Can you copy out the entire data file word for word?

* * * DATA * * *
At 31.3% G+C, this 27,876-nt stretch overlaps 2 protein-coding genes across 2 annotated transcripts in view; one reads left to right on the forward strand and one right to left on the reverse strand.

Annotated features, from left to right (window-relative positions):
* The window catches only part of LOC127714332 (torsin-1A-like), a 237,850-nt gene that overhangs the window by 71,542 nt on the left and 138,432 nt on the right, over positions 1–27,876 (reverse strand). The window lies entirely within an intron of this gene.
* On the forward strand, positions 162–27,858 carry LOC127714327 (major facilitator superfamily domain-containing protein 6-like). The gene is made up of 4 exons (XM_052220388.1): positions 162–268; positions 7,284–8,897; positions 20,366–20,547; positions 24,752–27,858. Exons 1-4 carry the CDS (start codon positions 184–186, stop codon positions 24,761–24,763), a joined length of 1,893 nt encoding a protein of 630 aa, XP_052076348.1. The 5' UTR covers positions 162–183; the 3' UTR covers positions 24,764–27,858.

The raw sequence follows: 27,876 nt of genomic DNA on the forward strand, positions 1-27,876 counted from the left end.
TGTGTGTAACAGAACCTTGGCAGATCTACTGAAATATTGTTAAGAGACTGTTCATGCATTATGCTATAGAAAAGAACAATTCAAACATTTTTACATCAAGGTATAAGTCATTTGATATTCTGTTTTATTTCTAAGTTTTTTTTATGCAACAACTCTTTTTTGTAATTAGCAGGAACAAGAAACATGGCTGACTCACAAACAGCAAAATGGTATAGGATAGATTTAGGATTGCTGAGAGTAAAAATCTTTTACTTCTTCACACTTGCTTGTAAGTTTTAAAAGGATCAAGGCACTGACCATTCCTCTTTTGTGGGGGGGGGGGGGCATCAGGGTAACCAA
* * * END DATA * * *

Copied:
At 31.3% G+C, this 27,876-nt stretch overlaps 2 protein-coding genes across 2 annotated transcripts in view; one reads left to right on the forward strand and one right to left on the reverse strand.

Annotated features, from left to right (window-relative positions):
* The window catches only part of LOC127714332 (torsin-1A-like), a 237,850-nt gene that overhangs the window by 71,542 nt on the left and 138,432 nt on the right, over positions 1–27,876 (reverse strand). The window lies entirely within an intron of this gene.
* On the forward strand, positions 162–27,858 carry LOC127714327 (major facilitator superfamily domain-containing protein 6-like). The gene is made up of 4 exons (XM_052220388.1): positions 162–268; positions 7,284–8,897; positions 20,366–20,547; positions 24,752–27,858. Exons 1-4 carry the CDS (start codon positions 184–186, stop codon positions 24,761–24,763), a joined length of 1,893 nt encoding a protein of 630 aa, XP_052076348.1. The 5' UTR covers positions 162–183; the 3' UTR covers positions 24,764–27,858.

The raw sequence follows: 27,876 nt of genomic DNA on the forward strand, positions 1-27,876 counted from the left end.
TGTGTGTAACAGAACCTTGGCAGATCTACTGAAATATTGTTAAGAGACTGTTCATGCATTATGCTATAGAAAAGAACAATTCAAACATTTTTACATCAAGGTATAAGTCATTTGATATTCTGTTTTATTTCTAAGTTTTTTTTATGCAACAACTCTTTTTTGTAATTAGCAGGAACAAGAAACATGGCTGACTCACAAACAGCAAAATGGTATAGGATAGATTTAGGATTGCTGAGAGTAAAAATCTTTTACTTCTTCACACTTGCTTGTAAGTTTTAAAAGGATCAAGGCACTGACCATTCCTCTTTTGTGGGGGGGGGGGGGCATCAGGGTAACCAA